If \(\mathbf{\alpha _{1},\;\alpha _{2},\;and\;\alpha _{3}}\) are coefficient of linear expansion in X, Y  and Z directions, then,

Case 1: For Isotropic Solids

\(\mathbf{\alpha \;=\;\alpha _{1}\;=\;\alpha _{2}\;=\;\alpha _{3}}\), \(\mathbf{\beta \;=\;2\;\alpha }\), and \(\mathbf{\gamma \;=\;3\;\alpha }\)

Case 2: For Anisotropic Solids

\(\mathbf{\beta\;=\;\alpha_{1}\;+\;\alpha _{2}\;\;and \;\;\gamma \;=\;\alpha_{1}\;+\;\alpha_{2}\;+\;\alpha_{3} }\)

Thermal Stress:

If temperature of a rod of length l0­ clamped between two fixed walls separated by same distance l0 is changed by amount \(\mathbf{\Delta t }\) then,

Case 1: \(\mathbf{\alpha}\) is constant

Stress = \(\mathbf{\frac{F}{A} }\) and Strain = \(\mathbf{\frac{\Delta l}{l_{0}} }\)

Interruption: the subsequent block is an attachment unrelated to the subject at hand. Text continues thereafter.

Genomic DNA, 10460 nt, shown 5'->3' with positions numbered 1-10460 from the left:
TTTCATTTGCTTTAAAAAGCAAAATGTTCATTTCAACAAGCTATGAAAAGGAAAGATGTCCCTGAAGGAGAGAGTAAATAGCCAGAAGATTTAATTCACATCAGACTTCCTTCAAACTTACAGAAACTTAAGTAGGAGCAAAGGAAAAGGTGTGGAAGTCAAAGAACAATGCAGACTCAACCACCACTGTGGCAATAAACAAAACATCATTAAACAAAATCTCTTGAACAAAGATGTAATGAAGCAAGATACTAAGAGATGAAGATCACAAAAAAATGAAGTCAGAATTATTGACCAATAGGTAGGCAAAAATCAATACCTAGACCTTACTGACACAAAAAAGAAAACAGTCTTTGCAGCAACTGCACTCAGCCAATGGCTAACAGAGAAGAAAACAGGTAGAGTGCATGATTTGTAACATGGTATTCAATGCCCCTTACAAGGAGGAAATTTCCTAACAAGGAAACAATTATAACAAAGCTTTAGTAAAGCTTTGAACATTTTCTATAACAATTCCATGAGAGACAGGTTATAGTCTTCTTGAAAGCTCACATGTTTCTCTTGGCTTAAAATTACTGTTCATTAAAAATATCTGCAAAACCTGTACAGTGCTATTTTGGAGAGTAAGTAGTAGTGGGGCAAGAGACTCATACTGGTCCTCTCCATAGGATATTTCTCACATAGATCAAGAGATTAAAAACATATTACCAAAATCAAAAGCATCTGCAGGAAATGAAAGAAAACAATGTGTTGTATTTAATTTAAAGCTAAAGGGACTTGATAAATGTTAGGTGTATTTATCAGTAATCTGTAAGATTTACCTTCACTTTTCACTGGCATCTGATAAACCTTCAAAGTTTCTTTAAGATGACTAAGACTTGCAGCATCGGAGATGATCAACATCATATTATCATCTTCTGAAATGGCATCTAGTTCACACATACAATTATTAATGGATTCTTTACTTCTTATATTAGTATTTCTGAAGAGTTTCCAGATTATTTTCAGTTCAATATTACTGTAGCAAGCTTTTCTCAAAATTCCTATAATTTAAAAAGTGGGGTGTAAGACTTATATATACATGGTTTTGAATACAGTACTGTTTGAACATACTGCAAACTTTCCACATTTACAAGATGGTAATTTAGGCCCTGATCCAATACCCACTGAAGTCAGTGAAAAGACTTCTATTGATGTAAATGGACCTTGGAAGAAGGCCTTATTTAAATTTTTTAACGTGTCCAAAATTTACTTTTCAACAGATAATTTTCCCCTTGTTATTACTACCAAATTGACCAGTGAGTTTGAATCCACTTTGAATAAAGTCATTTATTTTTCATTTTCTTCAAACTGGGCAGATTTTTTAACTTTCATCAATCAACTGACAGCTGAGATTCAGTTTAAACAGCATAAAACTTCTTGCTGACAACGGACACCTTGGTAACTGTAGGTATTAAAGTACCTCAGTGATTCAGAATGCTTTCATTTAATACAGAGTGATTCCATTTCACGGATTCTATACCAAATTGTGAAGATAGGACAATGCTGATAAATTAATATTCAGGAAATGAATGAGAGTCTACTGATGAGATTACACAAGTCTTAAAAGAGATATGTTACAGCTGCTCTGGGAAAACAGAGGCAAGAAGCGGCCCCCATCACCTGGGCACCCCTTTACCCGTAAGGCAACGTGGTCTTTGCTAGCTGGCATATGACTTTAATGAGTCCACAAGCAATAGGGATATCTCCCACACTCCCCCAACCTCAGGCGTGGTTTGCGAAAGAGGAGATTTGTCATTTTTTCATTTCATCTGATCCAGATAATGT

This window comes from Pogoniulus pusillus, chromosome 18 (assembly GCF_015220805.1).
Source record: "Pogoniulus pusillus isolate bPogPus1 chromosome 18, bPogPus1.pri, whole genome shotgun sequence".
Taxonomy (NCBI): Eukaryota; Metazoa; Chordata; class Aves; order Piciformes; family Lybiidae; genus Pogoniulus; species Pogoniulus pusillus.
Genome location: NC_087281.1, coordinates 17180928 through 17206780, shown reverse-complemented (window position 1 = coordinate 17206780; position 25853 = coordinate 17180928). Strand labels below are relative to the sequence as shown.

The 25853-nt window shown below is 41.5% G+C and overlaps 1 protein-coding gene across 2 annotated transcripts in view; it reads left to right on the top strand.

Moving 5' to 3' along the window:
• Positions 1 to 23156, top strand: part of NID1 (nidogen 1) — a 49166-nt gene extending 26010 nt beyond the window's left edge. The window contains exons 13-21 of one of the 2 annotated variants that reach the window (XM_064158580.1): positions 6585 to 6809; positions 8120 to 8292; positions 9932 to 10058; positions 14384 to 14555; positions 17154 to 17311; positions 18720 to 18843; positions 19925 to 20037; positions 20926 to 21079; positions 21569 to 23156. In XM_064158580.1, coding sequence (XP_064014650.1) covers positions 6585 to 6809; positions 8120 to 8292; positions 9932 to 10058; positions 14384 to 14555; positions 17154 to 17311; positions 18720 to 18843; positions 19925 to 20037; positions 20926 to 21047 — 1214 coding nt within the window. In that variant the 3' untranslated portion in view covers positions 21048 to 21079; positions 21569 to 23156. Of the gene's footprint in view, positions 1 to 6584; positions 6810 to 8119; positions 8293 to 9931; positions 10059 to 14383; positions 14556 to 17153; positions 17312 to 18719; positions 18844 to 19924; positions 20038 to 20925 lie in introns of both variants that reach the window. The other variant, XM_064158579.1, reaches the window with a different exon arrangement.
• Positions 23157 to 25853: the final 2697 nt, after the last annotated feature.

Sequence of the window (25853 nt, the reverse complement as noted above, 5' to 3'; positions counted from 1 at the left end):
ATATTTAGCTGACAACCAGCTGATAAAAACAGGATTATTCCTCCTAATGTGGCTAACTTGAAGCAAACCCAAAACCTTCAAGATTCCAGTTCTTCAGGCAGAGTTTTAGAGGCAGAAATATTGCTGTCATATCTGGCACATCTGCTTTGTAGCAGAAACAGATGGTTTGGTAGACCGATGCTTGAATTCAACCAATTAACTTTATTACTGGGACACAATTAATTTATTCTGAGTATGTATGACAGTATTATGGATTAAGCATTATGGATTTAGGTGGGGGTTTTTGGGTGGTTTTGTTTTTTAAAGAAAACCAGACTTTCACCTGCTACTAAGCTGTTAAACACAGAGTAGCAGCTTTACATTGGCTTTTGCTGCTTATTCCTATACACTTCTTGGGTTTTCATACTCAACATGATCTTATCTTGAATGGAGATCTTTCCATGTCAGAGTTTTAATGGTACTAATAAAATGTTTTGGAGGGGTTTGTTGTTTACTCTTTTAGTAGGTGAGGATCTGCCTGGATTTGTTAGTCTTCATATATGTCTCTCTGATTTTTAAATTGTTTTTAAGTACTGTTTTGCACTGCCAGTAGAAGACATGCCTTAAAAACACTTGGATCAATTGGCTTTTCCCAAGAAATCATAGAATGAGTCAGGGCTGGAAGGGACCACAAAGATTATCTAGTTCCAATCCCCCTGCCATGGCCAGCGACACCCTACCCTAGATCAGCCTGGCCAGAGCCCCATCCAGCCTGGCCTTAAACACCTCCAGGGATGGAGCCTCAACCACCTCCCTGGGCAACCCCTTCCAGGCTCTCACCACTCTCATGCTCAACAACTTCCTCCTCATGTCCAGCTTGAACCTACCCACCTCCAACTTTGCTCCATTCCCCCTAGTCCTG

Therefore, Young’s Modulus =  \(\mathbf{\frac{\frac{F}{A}}{\frac{\Delta l}{l_{0}}}\;=\;\frac{F\;l_{0}}{A\;\Delta l}\;=\;\frac{F}{A\;\alpha \;\Delta t}}\)

i.e. \(\mathbf{F\;=\;Y\;A\;\alpha \;\Delta t}\)

Case 2: \(\mathbf{\alpha}\) is not constant

A. If \(\mathbf{\alpha}\) varies with distance [\(\mathbf{\alpha}\) = ax + b]

Total thermal expansion = \(\mathbf{\int_{0}^{1}\;\;\left ( ax\;+\;b \right )\;dx\;\Delta t}\)

B. If \(\mathbf{\alpha}\) varies with temperature [\(\mathbf{\alpha}\) = f (T)]

\(\mathbf{\Delta l\;=\;\int_{T_{1}}^{T_{2}}\;\alpha \;l_{0}\;dT}\)

Variation in Density: Density decreases with increase of temperature because of increase in volume and vice-versa i.e.

Density d = \(\mathbf{\frac{d_{0}}{1\;+\;\gamma \;\Delta t}}\)

Special Case: The Density water is maximum at 4 °C. Its density increases from 0 °C to 4 °C (g is positive). From 4 °C to higher temperatures g is positive.

Modes of Heat Transfer: